Marking the big screen debut of television director Nick Murphy, “The Awakening” is an old fashioned British ghost story following the usual creepy goings-on in a countryside boys’ boarding school. With a script by Murphy and veteran genre screenwriter Stephen Volk (responsible for a number of old favourites such as “Gothic”, “The Kiss” and “The Guardian”), the film attempts to add a certain emotional depth to the familiar form, along of course with a few spins and plenty of scares.
The film is set in England in 1921, and opens with ghost hunter/debunker and famous author Florence Cathcart (Rebecca Hall, recently in “The Town”) exposing a cleverly planned séance as a hoax. Being known as the best in the business, she is reluctantly invited by a teacher called Robert Mallory (Dominic West, “The Wire”) to visit his boarding school in the countryside, where the boys are living in fear of a child ghost that has apparently already claimed at least one victim. Despite suffering from her own troubles after the death of her lover in the war, Hall agrees to take on the case and travels to the school, which turns out to be a huge manor with surrounding estates, where a murder is rumoured to have taken place some years back. As she investigates, she slowly becomes convinced that something supernatural is indeed afoot, and is forced to question her cynical beliefs when she finds her own past coming back to haunt her.
It’s very likely that any genre fans can guess exactly where “The Awakening” is going, especially if they’ve seen the trailer, with the film following the blueprint set down by “The Others” and “The Orphanage” with disappointingly blinkered determination. Combining various instantly recognisable elements of these and other high profile ghost themed efforts from the last decade, the film is acutely predictable, with almost all of its revelations and supposed surprises being clearly telegraphed from early on. As a result, the viewer spends most of the overstretched running time desperately hoping that Murphy and Volk are planning some kind of curveball, only to end up baffled and possibly angered when they instead finish the film with exactly the same kind of supposed twist seen far too many times before. Matters are made worse by some needlessly convoluted plotting and heavy handed melodrama, which instead of making the film either moving or more involving only undermine the depressingly unimaginative narrative even further.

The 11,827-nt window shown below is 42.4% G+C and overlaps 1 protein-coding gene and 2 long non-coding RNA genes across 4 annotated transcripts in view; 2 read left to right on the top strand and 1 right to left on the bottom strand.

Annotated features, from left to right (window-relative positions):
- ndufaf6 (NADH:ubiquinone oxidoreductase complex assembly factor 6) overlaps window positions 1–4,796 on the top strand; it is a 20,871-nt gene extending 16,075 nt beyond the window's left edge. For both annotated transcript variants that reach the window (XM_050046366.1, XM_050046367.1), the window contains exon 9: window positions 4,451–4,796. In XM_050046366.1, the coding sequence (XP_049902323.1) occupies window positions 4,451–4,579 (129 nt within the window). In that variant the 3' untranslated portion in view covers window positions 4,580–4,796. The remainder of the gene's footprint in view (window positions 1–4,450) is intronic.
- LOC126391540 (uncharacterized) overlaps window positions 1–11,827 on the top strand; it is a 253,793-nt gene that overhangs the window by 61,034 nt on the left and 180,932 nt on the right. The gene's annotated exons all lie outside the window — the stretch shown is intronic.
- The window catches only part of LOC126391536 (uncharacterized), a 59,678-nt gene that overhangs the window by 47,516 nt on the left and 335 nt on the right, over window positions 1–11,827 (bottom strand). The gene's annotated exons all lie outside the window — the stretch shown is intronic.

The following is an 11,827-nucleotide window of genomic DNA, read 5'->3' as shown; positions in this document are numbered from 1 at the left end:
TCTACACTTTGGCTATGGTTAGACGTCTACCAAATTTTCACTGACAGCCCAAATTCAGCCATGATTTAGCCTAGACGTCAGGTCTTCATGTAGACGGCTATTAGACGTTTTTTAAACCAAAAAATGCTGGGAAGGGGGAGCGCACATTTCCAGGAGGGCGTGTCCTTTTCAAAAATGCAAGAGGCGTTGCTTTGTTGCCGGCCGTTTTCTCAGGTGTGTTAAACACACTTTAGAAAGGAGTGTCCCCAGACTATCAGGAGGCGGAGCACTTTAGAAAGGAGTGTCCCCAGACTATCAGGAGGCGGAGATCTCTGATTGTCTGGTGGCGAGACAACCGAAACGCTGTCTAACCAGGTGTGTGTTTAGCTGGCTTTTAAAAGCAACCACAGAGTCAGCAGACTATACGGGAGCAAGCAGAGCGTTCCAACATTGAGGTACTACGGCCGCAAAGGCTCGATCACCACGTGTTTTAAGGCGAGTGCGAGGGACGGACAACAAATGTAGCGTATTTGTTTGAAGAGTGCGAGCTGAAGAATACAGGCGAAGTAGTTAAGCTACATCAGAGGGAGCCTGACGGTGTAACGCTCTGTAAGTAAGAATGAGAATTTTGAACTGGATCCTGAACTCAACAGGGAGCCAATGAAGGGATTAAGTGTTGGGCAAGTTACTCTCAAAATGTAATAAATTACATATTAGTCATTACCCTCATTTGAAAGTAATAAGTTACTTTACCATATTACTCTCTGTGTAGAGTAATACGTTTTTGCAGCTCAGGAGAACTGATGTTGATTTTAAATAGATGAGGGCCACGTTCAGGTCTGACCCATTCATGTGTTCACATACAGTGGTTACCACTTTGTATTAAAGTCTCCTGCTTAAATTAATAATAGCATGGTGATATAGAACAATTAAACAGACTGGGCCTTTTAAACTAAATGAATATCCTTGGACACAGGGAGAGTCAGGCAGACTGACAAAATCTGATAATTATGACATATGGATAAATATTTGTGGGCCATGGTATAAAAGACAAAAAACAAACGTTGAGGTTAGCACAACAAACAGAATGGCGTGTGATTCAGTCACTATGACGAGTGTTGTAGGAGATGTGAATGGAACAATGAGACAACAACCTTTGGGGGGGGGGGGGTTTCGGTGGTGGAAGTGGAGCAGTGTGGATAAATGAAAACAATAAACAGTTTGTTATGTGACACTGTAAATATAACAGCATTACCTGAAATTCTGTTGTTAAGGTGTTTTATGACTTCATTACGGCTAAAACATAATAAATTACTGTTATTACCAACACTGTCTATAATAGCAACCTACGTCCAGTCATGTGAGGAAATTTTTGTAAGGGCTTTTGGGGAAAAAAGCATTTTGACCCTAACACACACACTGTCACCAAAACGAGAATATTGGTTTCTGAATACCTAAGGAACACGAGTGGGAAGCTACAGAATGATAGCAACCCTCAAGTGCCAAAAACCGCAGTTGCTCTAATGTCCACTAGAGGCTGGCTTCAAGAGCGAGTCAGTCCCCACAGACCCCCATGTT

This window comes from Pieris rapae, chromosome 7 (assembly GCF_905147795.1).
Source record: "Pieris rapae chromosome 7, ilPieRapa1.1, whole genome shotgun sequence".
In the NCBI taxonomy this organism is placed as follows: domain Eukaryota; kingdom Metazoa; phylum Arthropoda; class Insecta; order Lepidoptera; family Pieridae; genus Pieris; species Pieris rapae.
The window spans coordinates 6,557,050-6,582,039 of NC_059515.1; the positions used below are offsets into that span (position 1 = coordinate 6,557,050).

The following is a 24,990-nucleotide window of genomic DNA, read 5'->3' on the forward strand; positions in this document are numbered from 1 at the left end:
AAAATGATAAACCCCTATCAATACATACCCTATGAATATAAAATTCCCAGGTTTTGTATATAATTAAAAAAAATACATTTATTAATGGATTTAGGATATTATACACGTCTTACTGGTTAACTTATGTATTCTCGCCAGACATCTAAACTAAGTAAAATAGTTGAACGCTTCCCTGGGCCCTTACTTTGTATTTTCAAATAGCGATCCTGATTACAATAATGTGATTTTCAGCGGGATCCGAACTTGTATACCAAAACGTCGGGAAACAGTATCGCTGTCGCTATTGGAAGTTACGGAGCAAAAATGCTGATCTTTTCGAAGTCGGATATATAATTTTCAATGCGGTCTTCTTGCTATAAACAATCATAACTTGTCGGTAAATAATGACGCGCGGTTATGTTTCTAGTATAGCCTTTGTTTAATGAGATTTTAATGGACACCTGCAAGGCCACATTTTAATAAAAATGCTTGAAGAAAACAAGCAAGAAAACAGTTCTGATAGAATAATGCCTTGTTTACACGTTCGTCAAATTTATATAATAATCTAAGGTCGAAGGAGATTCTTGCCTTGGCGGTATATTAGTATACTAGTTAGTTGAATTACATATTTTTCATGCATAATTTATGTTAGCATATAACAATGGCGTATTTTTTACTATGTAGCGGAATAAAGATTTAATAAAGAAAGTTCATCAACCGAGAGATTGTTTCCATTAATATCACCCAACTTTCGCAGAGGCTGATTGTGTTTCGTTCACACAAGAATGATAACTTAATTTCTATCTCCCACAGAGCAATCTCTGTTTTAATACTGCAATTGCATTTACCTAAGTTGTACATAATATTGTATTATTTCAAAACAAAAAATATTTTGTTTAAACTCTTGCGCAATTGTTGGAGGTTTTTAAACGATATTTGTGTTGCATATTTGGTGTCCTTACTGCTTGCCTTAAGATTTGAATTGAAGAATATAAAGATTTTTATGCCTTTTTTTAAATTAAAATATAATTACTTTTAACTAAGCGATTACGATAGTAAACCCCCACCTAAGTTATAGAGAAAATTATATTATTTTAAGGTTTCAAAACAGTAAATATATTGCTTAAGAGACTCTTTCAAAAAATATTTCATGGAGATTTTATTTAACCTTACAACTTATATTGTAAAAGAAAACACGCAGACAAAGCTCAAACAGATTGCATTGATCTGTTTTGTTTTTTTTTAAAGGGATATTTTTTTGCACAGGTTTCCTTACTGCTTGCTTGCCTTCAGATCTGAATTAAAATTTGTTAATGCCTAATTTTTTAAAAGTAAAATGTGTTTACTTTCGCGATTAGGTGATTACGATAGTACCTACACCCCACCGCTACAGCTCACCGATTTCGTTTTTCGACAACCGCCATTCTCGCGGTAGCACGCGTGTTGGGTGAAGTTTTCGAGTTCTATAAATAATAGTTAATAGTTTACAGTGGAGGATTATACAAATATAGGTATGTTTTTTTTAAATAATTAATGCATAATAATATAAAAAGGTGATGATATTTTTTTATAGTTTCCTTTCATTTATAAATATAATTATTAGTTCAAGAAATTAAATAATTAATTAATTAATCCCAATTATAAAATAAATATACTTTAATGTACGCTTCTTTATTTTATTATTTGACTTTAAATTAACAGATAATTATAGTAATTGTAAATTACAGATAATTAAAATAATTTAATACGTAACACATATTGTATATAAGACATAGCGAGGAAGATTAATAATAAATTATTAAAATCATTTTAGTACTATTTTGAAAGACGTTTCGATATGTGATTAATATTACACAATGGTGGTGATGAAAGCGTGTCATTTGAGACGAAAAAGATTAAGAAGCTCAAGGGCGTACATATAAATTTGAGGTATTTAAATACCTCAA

Although a lack of originality is sadly all too common in horror cinema, Murphy doesn’t even have the sense to compensate through creative shriek set pieces or by at least throwing in a respectable amount of supernatural action. If anything, the film quite proudly shies away from trying to scare the audience, seeming to be content with just a few semi-laughable CGI shots of the ghost child and a daft pseudo-symbolic dollhouse motif, which given the later plot dénouements make very little sense. While there is always something to be said for atmosphere and slow burn chills, all the fine production values and the marvellously sinister house itself, along with the decent (if occasionally overwrought) performances from the cast, ultimately count for very little. Pretty much everything here falls flat, and though competently made, the film’s only power to terrify lies in the threat that it will never end, pig-headedly dragging out its entirely by the numbers final act as if labouring under some impression of meaningfulness or high drama.
This all probably sounds rather harsh, though by refusing to show any ambition or desire to do anything other than recycling already tired genre tricks, it’s hard to view “The Awakening” as anything other than a pointless, slow moving exercise in repetition. Almost having the feel of a remake, while it may justifiably wins some plaudits for its handsome look and sets, there’s simply no excuse for this kind of lazy film making, using up budgetary resources which could surely have been dedicated to something that adds to the form or at least actually tries to thrill and entertain.
Nick Murphy (director) / Stephen Volk, Nick Murphy (screenplay)
CAST: Rebecca Hall … Florence Cathcart
Dominic West … Robert Mallory
Imelda Staunton … Maud Hill
Lucy Cohu … Constance Strickland
John Shrapnel … Reverend Hugh Purslow
Diana Kent … Harriet Cathcart
Richard Durden … Alexander Cathcart